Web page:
Court on camera - should we televise trials?

The question of whether cameras have a place in the courtroom has been debated for well over a decade with US show trials such as that of OJ Simpson cited as a major reason why they should not. Fast forward to today and we alrady have accepted and allowed television cameras into the Supreme Court and parliamentary inquiries.

The real question has shifted from whether we should televise trials to which trials are appropriate for televising.

Pulicising the antisocial or drink or drug infused antics of the malfeasants who typically appear in magistrates courts on a Monday morning might compete with Jeremy Kyle or Oprah for ratings and voyeurism of the dysfunctional but adds little to the administration of justice or understanding of its place in society. Having fraudulent corporations, negligent bankers or corrupt politicians beamed to television screens across the country does however have its place.

In delivering the Judicial Studies Board Annual Lecture for 2011 this week, Master of the Rolls, Lord Neuberger has - as part of his theme of 'Open justice unbound' - said that there is a place for cameras in court, subject to proper safeguards and selectiveness over the type of trial being broadcast. He recognised that if the legal system and its judiciary wished to increase engagement and confidence in its activities then insofar as there is a "wish to increase public confidence in the justice system, transparency and engagement, there is undoubtedly something to be said for televising some hearings, provided that there were proper safeguards to ensure that this increased access did not undermine the proper administration of justice.."

He did point out that although the televising of Supreme Court deliberations has been allowed broadcasters have not rushed to stream the proceedings across their channels:
"The Supreme Court televises its hearings in its impressively renovated building. As yet,though, there appears to have been little appetite for broadcasters to televise its hearings. I can see that there may not, from a commercial perspective, be an interest to do so. But from a public interest perspective might there not be an argument now for its hearings, and some hearings of the Court of Appeal, being televised on some equivalent of the Parliament Channel, or via the BBC iPlayer. Brazil’s Federal Supreme Tribunal now has its own TV channel. The channel, TV Justi├ža, does not only show recordings of its sessions, but it also shows a whole host of educational programmes about the justice system."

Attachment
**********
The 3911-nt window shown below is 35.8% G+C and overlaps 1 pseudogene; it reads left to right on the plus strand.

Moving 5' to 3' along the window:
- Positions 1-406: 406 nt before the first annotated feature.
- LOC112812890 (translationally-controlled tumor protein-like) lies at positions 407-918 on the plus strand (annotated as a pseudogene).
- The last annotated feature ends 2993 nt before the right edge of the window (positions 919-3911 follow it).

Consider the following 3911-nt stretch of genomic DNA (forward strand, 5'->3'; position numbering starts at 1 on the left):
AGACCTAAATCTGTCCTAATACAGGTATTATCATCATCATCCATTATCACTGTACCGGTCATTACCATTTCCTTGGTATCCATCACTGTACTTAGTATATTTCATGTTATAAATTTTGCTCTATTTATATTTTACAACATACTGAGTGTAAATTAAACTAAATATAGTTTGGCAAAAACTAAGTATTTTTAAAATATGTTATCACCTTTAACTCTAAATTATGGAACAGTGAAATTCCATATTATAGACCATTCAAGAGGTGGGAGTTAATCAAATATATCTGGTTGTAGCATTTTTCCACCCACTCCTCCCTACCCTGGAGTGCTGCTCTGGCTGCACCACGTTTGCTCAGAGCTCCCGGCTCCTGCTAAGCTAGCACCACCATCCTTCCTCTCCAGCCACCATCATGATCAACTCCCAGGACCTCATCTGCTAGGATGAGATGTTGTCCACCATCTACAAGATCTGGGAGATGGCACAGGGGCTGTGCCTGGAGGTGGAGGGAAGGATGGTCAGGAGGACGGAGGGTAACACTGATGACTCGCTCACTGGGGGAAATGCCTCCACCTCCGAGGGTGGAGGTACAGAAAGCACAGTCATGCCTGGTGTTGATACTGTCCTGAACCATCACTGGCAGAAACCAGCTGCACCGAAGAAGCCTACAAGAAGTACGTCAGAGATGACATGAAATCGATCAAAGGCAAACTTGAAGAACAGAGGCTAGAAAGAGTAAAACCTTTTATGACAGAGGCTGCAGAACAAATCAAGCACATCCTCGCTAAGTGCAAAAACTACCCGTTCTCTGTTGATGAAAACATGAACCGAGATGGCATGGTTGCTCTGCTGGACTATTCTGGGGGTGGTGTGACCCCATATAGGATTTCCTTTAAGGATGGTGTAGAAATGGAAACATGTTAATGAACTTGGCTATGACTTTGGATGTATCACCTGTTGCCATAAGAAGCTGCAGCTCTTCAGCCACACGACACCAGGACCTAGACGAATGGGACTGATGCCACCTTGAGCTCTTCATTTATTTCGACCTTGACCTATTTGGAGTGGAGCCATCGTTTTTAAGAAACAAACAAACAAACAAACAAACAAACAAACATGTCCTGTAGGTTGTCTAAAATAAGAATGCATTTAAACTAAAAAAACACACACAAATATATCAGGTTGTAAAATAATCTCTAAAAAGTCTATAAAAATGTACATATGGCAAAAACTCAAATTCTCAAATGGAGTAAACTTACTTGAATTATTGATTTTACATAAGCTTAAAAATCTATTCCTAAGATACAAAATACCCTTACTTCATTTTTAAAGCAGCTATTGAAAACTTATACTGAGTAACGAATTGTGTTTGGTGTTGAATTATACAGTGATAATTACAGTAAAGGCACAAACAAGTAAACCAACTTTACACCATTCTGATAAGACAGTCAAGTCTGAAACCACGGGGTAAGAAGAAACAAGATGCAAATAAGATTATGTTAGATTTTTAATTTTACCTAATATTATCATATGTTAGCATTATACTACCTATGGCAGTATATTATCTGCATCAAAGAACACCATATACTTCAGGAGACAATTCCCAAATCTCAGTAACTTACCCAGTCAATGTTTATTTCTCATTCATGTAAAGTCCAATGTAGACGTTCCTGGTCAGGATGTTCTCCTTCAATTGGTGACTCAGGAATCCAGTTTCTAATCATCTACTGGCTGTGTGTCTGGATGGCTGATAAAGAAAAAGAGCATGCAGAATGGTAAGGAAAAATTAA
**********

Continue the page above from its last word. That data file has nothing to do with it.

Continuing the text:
The problem is that as it has always been with print media, the more slacious, shocking or controversial the case, the hgher the chance that it would be headline material. So too for broadcasters, televising hours of procedural wranglings or counsel's deliberations on finer points of the law are not going to push up ratings or demystify the justice system. The viewers will want to see cameras zooming in on the witness who buckles, the killer question from counsel, the celebrity suspect etc and so it is that which will attract the cameras.

As Lord Neuberger suggests, maybe it will require a dedicated High Court or Supreme Court channel along the lines of the Parliament Channel to service the needs of open justice through the medium of television. But to the extent that this may satisfy the public interest in a democratic sense it will not satisfy the interest of the public and accompanying journalistic interest in covering the scandals, horror stories, corrruption, crime and strife that have traditionally fed the front pages.

It is great that the judiciary are on board, the challenge is to find a way of embracing their engagement in a resposible yet engaging manner that can be package up as commercially viable TV without succumbing to sensational sell-outs.

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